At its last meeting, the Federal Reserve said it expects to keep interest rates near zero through 2022. The move is mean to bolster the economy as it recovers from the coronavirus pandemic. But, low rates can have the opposite effect when they go on too long. They can lead to lower productivity and lower GDP. This phenomenon helps explain why we have been stuck in a slow growth economy for more than 12 years. It also has implications for future growth, as the Fed has embarked on a bigger program of even lower and possibly negative rates.
Less Pressure to Grow
So, how do low rates lead to lower returns? Consider the following example. Let’s say you want to borrow $1 million, and I agree to loan it to you at 10% interest for 10 years. You get the money, but you have to pay it back to me with sizeable interest, so it’s a liability you have to satisfy. That means you have a lot of pressure to figure out how to pay me back.
You plan to use that loan to start a business and do something productive with it. That way you can generate profits to repay the loan. If you can’t generate any profits, you will actually lose money because you owe me $1 million plus 10% interest every year. Thus, you better do something productive with this money. You rack your brain for a good idea that allows you to invest $1 million and make enough to pay me back and also pay yourself.
But, let’s say I lower the interest rate to 5%. Now you still owe me money but at a lower cost. So, you don’t have to do something quite as productive with the money to cover the interest. The 5% interest cost inspires you to do some thinking, but not quite as hard as when you owed me 10% a year.
What if I lower the interest rate to 1%? Now you don’t have to work nearly as hard to pay me back. You get the money and go on vacation for six months; heck you have 10 years to figure this out. And you only owe me 1% interest, so it is not much of a hurdle.
Marginal Investments Prosper
This is how low rates non intuitively lead to lower productivity and lower GDP. The reason is that the recipient of the money doesn’t have to do anything very creative with it to pay back the loan. They can invest in things with marginal profitability and slow growth and still cover the payments.
Lower rates work best when borrowers fear rates will rise again. For instance, let’s say rates are 10%, then we hit a recession and businesses pull back on expansion plans. Then my bank says they will lend me new money at 5%. I take it because I think it’s a good deal, as I am concerned rates will go back to 10% once the economy recovers. Other business owners also jump at the chance to borrow at 5%. This spurs economic activity and helps get us out of the recession.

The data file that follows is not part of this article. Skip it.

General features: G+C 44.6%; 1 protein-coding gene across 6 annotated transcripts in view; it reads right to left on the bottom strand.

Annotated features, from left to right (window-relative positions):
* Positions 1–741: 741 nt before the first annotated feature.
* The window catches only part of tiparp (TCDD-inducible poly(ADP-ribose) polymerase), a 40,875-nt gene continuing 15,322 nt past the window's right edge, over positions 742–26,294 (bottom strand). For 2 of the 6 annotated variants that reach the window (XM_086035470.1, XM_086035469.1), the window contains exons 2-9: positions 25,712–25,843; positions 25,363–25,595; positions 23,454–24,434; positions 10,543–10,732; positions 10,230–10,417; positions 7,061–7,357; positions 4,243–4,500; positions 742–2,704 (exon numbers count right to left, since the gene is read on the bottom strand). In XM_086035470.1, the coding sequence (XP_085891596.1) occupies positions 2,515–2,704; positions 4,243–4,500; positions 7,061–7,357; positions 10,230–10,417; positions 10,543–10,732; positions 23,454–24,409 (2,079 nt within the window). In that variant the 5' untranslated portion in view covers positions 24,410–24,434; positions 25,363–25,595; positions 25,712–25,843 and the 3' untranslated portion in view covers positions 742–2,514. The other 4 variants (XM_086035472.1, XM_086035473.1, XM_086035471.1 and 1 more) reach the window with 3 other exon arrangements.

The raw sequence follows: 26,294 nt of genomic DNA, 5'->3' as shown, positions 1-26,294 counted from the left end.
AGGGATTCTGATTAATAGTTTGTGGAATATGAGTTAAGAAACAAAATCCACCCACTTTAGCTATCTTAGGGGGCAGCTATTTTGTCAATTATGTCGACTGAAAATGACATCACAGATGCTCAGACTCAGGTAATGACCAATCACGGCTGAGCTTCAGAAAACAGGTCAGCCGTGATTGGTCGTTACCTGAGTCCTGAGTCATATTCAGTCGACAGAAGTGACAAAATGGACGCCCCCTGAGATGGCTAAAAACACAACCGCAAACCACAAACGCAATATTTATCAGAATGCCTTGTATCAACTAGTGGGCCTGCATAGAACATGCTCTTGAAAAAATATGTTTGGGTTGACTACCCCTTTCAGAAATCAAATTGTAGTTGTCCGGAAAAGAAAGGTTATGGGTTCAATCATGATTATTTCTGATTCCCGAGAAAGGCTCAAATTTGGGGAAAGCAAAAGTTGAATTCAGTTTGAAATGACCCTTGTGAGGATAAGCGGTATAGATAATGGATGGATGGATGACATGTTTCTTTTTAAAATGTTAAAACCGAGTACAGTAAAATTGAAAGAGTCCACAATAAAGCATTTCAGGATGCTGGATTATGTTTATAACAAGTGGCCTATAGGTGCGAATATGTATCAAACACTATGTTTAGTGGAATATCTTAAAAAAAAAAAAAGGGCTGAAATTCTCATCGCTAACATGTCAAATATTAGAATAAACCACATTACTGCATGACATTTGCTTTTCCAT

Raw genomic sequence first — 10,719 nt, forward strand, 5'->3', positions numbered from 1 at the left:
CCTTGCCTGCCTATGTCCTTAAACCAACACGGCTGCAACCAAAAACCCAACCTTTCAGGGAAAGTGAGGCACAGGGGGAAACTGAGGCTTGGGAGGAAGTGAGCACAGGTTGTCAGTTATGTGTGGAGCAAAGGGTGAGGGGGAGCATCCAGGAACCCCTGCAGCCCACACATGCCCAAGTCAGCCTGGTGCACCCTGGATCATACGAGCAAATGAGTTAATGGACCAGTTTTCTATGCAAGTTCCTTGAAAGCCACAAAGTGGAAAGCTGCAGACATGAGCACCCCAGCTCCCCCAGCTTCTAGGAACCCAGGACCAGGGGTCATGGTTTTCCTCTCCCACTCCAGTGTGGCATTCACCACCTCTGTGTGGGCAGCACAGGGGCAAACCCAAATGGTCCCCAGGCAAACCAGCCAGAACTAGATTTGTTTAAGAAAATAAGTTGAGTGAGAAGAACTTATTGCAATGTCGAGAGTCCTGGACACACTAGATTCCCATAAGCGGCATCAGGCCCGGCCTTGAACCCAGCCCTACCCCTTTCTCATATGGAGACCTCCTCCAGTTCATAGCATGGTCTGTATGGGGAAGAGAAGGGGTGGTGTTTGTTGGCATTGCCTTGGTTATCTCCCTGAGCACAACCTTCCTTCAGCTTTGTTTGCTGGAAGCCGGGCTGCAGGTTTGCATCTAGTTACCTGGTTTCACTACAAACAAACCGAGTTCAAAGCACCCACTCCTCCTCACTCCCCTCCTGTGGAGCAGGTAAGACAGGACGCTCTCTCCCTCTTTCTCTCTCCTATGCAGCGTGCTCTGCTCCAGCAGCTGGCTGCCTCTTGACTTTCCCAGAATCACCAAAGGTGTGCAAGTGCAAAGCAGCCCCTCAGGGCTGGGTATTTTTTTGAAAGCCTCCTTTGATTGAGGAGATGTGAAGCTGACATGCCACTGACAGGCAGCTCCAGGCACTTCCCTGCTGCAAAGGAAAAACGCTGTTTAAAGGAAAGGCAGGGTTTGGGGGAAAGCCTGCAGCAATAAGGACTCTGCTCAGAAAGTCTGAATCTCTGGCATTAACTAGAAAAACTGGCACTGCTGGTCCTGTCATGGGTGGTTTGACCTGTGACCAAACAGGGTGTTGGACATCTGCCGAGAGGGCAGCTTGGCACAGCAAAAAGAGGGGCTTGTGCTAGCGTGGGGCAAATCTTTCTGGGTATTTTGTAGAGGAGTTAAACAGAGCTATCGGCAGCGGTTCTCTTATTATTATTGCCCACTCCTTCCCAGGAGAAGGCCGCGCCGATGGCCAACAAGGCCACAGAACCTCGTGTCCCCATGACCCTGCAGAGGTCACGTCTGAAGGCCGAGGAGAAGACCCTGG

But as the interest rates go lower and lower, and borrowers believe they will stay low, investors have less incentive to borrow and do something productive with the money. In fact, low rates encourage borrowers to invest in stuff that is marginally productive because they only have to pay 1%, or 0.5%, or 0.0%, interest on the money. And if rates go negative (as they already have in Europe and Japan), one could actually invest in something that loses money and still make money.
Encourages Financial Speculation
When rates get low enough, one of the easiest things to do with the borrowed money is to speculate in financial markets. You don’t have to start a business, you just have to be a nimble trader and cover the tiny interest charge or do a little better than your negative rate. This causes investors to chase marginal return investments because money is so cheap. And the more the Fed indicates it will keep rates low and make borrowing almost free, the more financial speculation this produces. It becomes a feedback loop.
No one knows what the appropriate level of interest rates is. Obviously, if the rate is too high, like 80%, few people would ever borrow money and the economy would not grow. But if the rate is too low, it encourages unproductive behavior. Unfortunately, the global financial markets are moving into an era of extremely low and even negative rates that will have profound effects on markets and potential returns.
It’s not our job to make value judgements about why the Fed has decided to intervene, expand its direct participation in financial markets, and continue to drive down rates. They obviously think they are doing the right thing to stabilize the economy, and they have multiple public policy objectives they are trying to satisfy. But the long-term effect of this type of intervention is often a slow or stagnant economy, decreasing financial market returns, and more volatile markets. The reason markets become more volatile is because they begin to trade more on monetary (Fed) intervention than on fundamentals.
Because of the steps the Fed has taken the last two months, as investors, we will likely have to address these issues for decades to come.
Disclosures: Above material is for information and education purposes only. Past performance is no guarantee of future returns. All investing involves the risk of permanent losses, and there are no assurances that any level of distributions can be supported by a portfolio. Consult your individual advisor for guidance specific to your circumstances.